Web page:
Trial of Trust Dispute
We were asked to take over and try a dispute involving a $3 million family trust. Our trial work for the family trustees was successful, helping them to make sure that each family member received the right property and the proper amount of funds.
Help for Pedestrian Run Down in Crosswalk
We were asked to step in after the insurance company for the driver denied the claim of the young woman pedestrian, saying it was her fault that she was run down in the crosswalk. After tracking down witnesses and working with an accident reconstruction expert, we were able to get the insurance company to reverse its position.
Oregon may be the only state in the country where you cannot hold your own auto insurance company accountable for unfairly evaluating the value of your claim. What does that mean? We all know bad driving happens. A careless driver may crash into your vehicle and cause serious injury to you or your loved one. Serious car accidents can result in enormous medical bills and loss of the ability to earn a living for a period of time. The financial burden can reach into the hundreds of thousands or even millions of dollars.
Underinsured Motorist (UIM) Coverage
When the careless driver that caused the injuries has only the minimum coverage under the law ($25,000), the other driver’s insurance does not even begin to meet the losses he caused. Because of this risk, many of us carry additional underinsured motorist (“UIM”) coverage with our own insurance companies. This typically ranges from $50,000 to $1,000,000. Under these policies, your insurance company is supposed to pay you for the total amount of the harm you suffered regardless of the amount of insurance the bad driver carries, up to your own UIM limits.
Many people trust their own insurance companies and believe that payment is based on a fair investigation of their injuries and losses. However, we are increasingly seeing insurance companies refuse to fairly assess the losses that their customers suffer from underinsured drivers. Instead, customers who have faithfully paid their premiums for years are offered only a fraction of what is due to them in light of the severity of their injuries and losses. Because they trust their insurance company, some injured persons will take those low-ball offers. As a result, the insurance company avoids paying the full amount that it is obligated to pay. In other situations, the injured parties recognize the evaluation as unfair and contact an attorney to bring a case against the insurance company so that a neutral third party, such as an arbitrator, will be used to make a fair evaluation.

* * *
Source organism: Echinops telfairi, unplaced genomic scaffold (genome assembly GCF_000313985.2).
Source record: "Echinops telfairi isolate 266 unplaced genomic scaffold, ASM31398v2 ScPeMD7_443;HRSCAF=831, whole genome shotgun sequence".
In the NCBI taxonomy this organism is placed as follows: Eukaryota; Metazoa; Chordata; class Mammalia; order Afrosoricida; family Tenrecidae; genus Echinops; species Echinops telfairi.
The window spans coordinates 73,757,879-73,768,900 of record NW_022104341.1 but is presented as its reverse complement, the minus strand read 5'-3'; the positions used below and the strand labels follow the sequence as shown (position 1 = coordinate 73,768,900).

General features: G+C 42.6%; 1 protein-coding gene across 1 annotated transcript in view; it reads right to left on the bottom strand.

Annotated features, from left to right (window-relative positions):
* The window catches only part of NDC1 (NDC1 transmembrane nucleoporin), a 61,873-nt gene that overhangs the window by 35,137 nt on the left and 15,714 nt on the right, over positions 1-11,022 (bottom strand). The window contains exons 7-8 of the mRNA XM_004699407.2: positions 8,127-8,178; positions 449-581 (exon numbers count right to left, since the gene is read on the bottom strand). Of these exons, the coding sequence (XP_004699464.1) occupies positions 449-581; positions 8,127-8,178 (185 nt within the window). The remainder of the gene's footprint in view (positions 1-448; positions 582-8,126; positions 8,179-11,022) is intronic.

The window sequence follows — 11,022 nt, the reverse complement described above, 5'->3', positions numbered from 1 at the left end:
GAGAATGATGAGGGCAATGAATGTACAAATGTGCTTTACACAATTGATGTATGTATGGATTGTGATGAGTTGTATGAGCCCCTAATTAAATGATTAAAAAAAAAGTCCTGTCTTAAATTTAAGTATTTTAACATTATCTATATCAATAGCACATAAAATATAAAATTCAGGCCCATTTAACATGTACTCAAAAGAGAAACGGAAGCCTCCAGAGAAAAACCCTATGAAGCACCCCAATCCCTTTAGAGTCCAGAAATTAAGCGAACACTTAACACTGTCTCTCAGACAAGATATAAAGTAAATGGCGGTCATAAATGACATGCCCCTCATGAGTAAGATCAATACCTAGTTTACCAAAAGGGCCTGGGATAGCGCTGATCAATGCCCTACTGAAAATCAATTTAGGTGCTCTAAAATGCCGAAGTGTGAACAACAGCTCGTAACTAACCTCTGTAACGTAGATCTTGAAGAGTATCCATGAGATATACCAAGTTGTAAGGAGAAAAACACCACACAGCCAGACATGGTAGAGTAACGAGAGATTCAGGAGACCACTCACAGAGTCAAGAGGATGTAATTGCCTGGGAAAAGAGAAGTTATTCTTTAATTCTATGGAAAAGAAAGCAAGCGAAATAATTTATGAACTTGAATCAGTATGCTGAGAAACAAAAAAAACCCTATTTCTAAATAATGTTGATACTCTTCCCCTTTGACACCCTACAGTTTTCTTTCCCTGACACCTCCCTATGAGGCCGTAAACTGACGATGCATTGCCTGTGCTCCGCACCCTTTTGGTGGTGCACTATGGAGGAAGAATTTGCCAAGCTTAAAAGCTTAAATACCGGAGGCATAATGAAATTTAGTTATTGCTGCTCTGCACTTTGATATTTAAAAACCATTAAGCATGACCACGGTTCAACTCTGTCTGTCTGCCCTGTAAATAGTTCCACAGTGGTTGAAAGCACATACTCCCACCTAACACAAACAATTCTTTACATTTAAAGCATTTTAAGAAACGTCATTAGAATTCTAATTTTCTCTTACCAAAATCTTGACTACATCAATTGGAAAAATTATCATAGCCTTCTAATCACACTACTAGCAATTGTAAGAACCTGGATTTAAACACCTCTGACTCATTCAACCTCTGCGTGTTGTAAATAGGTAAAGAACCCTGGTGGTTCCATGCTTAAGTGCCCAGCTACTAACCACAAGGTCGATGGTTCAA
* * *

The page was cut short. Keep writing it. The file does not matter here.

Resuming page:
Standing Up Against Big Insurance Companies
Recently, we took such a case to arbitration. A careless driver had hit our client, a doctor, at a stop light, causing our client to need neck surgery. She suffered permanent injury as a result of the accident that caused her to lose part of her past and future income. The Farmers insurance company offered only $50,000 of additional money on her underinsured motorist policy. The bad driver’s insurer settled for $100,000. The facts were simple and the insurance company had very weak evidence to support their argument. We obtained overwhelming evidence that the doctor indeed suffered serious medical, physical, and financial losses. The arbitrator fairly evaluated the claim at $380,000.
We are familiar with other cases in Oregon in which Farmers insurance and other insurance companies refused to fairly assess their insured’s underinsured motorist claims. In these cases, the only way for the injured person to fairly recover is to bring the case to trial or arbitration.
In other states, insurance companies would be subject to a bad faith claim if they ever chose to unfairly evaluate their customer’s claims. Those bad faith claims could result in punitive damages. Exposure to punitive damages is a deterrent against such conduct by insurance companies in those states. But in Oregon, there is no punishment for an insurance company that acts this way.